Art: Skin-Deep

George Healy was a poor Boston boy who grew up to be one of the most polished and widely admired portraitists of the Victorian age. When he died in 1894 his fame died with him. Last week it was revived, temporarily, by an exhibition of 67 Healy portraits at Richmond's Virginia Museum.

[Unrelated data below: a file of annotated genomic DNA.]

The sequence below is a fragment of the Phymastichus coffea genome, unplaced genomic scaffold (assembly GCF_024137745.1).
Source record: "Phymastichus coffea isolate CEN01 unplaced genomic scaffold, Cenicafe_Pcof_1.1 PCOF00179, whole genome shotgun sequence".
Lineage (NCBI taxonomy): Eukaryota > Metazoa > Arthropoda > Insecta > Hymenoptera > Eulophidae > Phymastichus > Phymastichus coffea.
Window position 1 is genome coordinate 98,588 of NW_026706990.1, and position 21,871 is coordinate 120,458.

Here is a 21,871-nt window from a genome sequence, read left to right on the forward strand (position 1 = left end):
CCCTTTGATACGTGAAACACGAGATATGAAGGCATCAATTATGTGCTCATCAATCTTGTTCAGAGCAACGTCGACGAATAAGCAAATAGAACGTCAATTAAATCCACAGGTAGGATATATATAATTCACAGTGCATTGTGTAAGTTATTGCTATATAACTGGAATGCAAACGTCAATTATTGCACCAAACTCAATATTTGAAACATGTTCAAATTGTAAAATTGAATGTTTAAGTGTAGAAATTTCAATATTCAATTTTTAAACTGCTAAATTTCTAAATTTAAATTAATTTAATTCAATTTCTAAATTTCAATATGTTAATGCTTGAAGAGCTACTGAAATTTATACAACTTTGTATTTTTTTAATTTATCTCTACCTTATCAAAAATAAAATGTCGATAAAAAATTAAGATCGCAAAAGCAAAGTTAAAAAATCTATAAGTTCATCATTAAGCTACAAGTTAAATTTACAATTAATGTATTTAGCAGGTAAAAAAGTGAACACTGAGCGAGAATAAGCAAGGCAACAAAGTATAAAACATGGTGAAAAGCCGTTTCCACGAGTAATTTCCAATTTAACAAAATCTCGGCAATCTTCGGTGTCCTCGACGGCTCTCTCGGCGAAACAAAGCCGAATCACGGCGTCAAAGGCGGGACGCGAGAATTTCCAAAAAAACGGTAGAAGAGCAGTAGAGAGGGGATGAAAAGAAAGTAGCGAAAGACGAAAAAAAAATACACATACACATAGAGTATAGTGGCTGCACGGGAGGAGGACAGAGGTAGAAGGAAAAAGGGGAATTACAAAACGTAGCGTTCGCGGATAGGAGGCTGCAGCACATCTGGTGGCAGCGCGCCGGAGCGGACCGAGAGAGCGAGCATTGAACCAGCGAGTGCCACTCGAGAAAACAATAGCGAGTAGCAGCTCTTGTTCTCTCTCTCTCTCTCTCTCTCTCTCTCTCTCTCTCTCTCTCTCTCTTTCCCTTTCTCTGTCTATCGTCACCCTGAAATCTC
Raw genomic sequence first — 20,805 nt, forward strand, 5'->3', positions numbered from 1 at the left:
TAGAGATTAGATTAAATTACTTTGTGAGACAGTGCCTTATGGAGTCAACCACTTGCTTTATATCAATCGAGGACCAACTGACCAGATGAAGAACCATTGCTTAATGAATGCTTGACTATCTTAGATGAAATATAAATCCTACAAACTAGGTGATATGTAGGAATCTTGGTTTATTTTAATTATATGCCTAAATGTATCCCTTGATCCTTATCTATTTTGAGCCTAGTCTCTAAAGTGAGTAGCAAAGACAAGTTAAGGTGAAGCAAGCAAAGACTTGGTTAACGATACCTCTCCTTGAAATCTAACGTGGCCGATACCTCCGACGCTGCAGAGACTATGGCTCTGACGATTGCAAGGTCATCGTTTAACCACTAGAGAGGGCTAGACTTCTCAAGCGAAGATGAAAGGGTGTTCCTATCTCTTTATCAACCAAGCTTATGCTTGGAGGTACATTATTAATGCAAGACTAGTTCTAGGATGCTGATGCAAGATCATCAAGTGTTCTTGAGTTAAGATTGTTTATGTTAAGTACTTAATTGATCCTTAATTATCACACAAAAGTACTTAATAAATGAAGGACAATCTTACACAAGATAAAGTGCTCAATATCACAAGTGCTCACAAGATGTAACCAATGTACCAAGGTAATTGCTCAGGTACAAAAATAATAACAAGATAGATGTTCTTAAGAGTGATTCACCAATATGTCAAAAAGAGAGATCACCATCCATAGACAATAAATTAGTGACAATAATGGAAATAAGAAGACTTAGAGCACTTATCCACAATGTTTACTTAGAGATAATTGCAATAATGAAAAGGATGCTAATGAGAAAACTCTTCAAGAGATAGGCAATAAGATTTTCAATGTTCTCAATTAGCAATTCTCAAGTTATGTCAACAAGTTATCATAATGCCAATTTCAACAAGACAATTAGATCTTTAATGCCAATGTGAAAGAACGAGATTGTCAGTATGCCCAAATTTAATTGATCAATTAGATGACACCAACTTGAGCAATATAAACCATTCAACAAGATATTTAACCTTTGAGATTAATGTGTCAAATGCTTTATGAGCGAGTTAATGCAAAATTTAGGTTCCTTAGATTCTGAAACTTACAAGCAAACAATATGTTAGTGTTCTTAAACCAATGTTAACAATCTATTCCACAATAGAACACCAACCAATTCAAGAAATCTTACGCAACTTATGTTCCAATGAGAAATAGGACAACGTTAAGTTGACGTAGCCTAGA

On the walls hung eleven U.S. Presidents, from John Quincy Adams to Chester Alan Arthur, a squad of Civil War generals, a covey of society ladies and a coachload of kings, queens and courtiers. There was the bland map of Healy's greatest patron—King Louis-Philippe of France. There were Andrew Jackson's...

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